A gripping chronicle of an epic voyage of hardship and survival that deserves to be as well known now as it once was. (16...

IN THE HEART OF THE SEA

THE TRAGEDY OF THE WHALESHIP

A vivid account of a 19th-century maritime disaster that engaged the popular imagination of the time with its horrors of castaways and cannibalism.

Just west of the Galápagos Islands, the Nantucket whale ship Essex was struck on November 20, 1820, by an 85-foot bull sperm whale.  Yet the sinking was only the beginning of a fantastic voyage, narrated with brio and informed speculation by Philbrick, director of the Egan Institute of Maritime Studies and a research fellow at the Nantucket Historical Association.  For three months the 20 men who escaped the Essex drifted in three smaller open boats, enduring squalls, attacks by sharks and another whale, starvation, dehydration, madness, and despair, capped by eating the flesh of comrades who had begun to die off – and, in one instance, casting lots to see who would be killed and eaten next.  When eight remaining castaways were retrieved off the coast of Chile, they had sailed almost 4,500 nautical miles across the Pacific – farther than both William Bligh’s post-Bounty voyage and Ernest Shackleton’s trek to South Georgia Island nearly a century later.  An account by first mate Owen Chase provided fodder for, most famously, Herman Melville’s Moby Dick, which took Chase’s description of the whale’s “decided, calculated mischief” as its central motif.  Philbrick uses Chase’s narrative and an unpublished memoir by the ship’s cabin boy, as well as recent medical and psychological discoveries, to limn the terror of men faced with their most elemental fears.  He also brings to life the Quaker-dominated society of Nantucket, including its ambivalence toward African-American sailors and its short existence as a microcosm of an emerging America:  “relentlessly acquisitive, technologically advanced, with a religious sense of its own destiny.”

A gripping chronicle of an epic voyage of hardship and survival that deserves to be as well known now as it once was.  (16 pages b&w illustrations) (First serial rights to Vanity Fair; author tour)

Pub Date: May 8, 2000

ISBN: 978-0141001821

Page Count: 320

Publisher: Viking

Review Posted Online: May 20, 2010

Kirkus Reviews Issue: March 15, 2000

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The author's youthfulness helps to assure the inevitable comparison with the Anne Frank diary although over and above the...

NIGHT

Elie Wiesel spent his early years in a small Transylvanian town as one of four children. 

He was the only one of the family to survive what Francois Maurois, in his introduction, calls the "human holocaust" of the persecution of the Jews, which began with the restrictions, the singularization of the yellow star, the enclosure within the ghetto, and went on to the mass deportations to the ovens of Auschwitz and Buchenwald. There are unforgettable and horrifying scenes here in this spare and sombre memoir of this experience of the hanging of a child, of his first farewell with his father who leaves him an inheritance of a knife and a spoon, and of his last goodbye at Buchenwald his father's corpse is already cold let alone the long months of survival under unconscionable conditions.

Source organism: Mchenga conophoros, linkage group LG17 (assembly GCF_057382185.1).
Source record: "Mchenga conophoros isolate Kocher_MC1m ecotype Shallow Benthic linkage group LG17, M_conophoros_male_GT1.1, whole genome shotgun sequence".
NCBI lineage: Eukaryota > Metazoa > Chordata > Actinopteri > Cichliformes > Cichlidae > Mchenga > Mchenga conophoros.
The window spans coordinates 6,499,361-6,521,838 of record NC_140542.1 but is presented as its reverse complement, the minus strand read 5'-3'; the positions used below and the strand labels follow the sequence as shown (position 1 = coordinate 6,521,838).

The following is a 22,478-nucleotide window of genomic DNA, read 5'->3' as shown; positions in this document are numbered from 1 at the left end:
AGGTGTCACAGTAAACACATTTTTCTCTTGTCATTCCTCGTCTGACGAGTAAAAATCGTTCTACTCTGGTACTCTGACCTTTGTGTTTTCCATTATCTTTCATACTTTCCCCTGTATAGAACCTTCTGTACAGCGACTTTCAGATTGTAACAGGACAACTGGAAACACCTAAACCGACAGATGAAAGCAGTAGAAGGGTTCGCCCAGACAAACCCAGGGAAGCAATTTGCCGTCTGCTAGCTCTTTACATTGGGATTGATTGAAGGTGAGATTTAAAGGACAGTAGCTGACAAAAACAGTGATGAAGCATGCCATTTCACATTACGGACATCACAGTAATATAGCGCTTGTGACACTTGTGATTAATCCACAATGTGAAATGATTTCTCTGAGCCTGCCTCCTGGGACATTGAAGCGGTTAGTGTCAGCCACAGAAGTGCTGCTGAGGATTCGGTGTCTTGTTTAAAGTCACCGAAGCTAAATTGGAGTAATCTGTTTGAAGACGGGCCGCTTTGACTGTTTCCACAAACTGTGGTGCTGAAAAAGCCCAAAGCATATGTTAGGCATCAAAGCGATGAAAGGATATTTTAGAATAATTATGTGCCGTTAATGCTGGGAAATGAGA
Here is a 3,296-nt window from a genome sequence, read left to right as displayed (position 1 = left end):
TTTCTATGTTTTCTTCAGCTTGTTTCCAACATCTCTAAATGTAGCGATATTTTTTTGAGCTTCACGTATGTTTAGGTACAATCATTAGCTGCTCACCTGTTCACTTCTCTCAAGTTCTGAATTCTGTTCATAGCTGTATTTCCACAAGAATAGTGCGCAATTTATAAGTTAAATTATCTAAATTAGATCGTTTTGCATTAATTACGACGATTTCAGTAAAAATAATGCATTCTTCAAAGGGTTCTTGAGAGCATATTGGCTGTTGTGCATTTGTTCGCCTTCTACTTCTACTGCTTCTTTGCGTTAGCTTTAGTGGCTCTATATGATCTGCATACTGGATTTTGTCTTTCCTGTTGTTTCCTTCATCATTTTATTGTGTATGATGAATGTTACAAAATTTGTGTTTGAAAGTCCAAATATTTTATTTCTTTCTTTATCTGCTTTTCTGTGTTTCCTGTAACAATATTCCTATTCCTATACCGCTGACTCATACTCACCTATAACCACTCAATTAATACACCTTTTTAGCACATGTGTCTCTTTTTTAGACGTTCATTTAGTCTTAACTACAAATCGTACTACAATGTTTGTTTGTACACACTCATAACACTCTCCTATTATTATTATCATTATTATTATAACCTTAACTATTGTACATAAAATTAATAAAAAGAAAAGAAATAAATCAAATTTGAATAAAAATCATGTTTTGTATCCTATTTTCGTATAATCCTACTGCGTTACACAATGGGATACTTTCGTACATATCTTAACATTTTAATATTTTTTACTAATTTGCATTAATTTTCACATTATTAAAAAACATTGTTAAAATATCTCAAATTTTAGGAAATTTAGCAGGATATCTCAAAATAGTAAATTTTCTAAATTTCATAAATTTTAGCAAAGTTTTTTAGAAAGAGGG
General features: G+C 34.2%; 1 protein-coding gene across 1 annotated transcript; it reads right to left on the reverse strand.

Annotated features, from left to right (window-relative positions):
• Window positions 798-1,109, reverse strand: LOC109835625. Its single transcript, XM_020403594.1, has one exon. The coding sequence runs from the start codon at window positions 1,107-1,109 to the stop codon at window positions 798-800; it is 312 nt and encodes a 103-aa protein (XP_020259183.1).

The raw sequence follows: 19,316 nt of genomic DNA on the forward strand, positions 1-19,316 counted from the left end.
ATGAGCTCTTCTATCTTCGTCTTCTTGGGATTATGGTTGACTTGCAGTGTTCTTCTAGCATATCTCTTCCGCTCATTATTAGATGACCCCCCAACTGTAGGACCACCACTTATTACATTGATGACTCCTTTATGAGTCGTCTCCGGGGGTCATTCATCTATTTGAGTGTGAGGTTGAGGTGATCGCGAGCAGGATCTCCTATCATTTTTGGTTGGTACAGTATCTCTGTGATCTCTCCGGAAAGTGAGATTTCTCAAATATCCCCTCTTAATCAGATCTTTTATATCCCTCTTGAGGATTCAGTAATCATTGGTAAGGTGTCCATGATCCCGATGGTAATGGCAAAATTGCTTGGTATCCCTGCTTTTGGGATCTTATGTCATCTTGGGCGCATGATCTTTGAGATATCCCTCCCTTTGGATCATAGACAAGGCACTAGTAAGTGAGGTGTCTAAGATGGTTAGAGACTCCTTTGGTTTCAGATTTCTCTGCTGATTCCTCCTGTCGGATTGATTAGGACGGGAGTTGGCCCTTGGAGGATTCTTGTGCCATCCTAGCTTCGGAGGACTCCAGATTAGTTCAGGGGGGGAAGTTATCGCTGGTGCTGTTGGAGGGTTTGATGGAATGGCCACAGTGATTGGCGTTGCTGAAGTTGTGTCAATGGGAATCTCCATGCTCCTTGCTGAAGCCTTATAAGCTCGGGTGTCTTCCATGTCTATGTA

The author's youthfulness helps to assure the inevitable comparison with the Anne Frank diary although over and above the sphere of suffering shared, and in this case extended to the death march itself, there is no spiritual or emotional legacy here to offset any reader reluctance.

Pub Date: Jan. 16, 2006

ISBN: 0374500010

Page Count: 120

Publisher: Hill & Wang

Review Posted Online: Oct. 7, 2011

Kirkus Reviews Issue: Jan. 15, 2006

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A PEOPLE'S HISTORY OF THE UNITED STATES

For Howard Zinn, long-time civil rights and anti-war activist, history and ideology have a lot in common. Since he thinks that everything is in someone's interest, the historian—Zinn posits—has to figure out whose interests he or she is defining/defending/reconstructing (hence one of his previous books, The Politics of History). Zinn has no doubts about where he stands in this "people's history": "it is a history disrespectful of governments and respectful of people's movements of resistance." So what we get here, instead of the usual survey of wars, presidents, and institutions, is a survey of the usual rebellions, strikes, and protest movements. Zinn starts out by depicting the arrival of Columbus in North America from the standpoint of the Indians (which amounts to their standpoint as constructed from the observations of the Europeans); and, after easily establishing the cultural disharmony that ensued, he goes on to the importation of slaves into the colonies. Add the laborers and indentured servants that followed, plus women and later immigrants, and you have Zinn's amorphous constituency. To hear Zinn tell it, all anyone did in America at any time was to oppress or be oppressed; and so he obscures as much as his hated mainstream historical foes do—only in Zinn's case there is that absurd presumption that virtually everything that came to pass was the work of ruling-class planning: this amounts to one great indictment for conspiracy. Despite surface similarities, this is not a social history, since we get no sense of the fabric of life. Instead of negating the one-sided histories he detests, Zinn has merely reversed the image; the distortion remains.

Pub Date: Jan. 1, 1979

ISBN: 0061965588

Page Count: 772

Publisher: Harper & Row

Review Posted Online: May 26, 2012

Kirkus Reviews Issue: Jan. 1, 1979

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